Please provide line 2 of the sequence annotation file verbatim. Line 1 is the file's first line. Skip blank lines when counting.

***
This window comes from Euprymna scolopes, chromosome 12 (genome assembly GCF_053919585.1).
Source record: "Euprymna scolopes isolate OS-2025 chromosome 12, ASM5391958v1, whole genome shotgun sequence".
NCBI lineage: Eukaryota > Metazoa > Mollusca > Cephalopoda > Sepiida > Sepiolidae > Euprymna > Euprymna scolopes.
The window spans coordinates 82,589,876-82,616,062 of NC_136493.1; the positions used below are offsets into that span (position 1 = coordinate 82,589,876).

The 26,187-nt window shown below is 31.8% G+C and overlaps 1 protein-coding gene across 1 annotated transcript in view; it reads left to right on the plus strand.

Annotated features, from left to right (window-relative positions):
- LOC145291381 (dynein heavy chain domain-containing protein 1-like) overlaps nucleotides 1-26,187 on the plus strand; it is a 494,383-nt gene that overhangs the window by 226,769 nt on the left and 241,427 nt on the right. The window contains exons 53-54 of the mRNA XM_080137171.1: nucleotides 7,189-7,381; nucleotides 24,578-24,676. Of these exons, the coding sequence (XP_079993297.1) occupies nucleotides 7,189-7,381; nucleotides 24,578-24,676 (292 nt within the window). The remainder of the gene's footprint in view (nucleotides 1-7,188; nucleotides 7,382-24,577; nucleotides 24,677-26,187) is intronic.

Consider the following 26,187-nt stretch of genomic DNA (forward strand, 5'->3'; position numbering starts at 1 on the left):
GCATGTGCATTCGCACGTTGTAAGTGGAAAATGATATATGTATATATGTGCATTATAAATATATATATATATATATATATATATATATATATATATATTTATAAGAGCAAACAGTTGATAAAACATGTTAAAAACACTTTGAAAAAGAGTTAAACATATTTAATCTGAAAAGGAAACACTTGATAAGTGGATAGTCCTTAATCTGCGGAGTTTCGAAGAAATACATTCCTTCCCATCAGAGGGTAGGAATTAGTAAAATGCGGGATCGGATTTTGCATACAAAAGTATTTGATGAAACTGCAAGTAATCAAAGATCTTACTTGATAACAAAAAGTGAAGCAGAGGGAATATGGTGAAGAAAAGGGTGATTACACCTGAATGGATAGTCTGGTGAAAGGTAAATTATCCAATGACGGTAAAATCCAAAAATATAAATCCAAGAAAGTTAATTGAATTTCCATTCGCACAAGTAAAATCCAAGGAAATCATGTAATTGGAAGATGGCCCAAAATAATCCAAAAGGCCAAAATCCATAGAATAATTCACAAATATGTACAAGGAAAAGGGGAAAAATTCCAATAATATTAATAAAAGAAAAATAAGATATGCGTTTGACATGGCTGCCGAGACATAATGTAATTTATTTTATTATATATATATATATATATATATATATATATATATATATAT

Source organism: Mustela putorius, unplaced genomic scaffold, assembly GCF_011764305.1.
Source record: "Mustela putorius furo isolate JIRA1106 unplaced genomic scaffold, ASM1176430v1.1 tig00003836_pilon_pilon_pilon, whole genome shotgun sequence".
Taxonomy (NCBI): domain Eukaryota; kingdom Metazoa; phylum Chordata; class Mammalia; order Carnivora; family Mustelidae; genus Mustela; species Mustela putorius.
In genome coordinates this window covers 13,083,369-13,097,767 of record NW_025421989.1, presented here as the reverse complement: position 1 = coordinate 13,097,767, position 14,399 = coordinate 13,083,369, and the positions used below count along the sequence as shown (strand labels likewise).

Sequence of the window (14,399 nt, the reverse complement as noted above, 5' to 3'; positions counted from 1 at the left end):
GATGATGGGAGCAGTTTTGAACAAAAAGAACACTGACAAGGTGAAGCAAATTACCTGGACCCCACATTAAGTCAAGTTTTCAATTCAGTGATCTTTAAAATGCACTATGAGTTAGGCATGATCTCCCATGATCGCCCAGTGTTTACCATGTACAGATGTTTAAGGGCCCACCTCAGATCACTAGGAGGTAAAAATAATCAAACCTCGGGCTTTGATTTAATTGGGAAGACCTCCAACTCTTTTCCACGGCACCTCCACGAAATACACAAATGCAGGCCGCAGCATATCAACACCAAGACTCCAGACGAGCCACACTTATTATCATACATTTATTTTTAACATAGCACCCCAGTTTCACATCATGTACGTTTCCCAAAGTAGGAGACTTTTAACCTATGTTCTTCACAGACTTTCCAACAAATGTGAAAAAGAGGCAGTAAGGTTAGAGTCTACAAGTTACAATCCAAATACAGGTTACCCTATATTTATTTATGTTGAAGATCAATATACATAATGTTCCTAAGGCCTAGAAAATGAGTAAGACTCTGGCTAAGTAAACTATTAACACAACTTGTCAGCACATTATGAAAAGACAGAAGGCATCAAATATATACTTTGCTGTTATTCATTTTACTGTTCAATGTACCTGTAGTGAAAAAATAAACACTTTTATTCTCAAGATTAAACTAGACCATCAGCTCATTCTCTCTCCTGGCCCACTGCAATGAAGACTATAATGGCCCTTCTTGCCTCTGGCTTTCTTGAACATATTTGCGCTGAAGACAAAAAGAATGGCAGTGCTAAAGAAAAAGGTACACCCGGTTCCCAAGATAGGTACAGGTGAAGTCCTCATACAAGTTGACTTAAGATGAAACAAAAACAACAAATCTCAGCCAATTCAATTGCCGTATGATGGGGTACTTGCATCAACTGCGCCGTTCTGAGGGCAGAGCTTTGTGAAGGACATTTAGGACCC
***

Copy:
Source record: "Euprymna scolopes isolate OS-2025 chromosome 12, ASM5391958v1, whole genome shotgun sequence".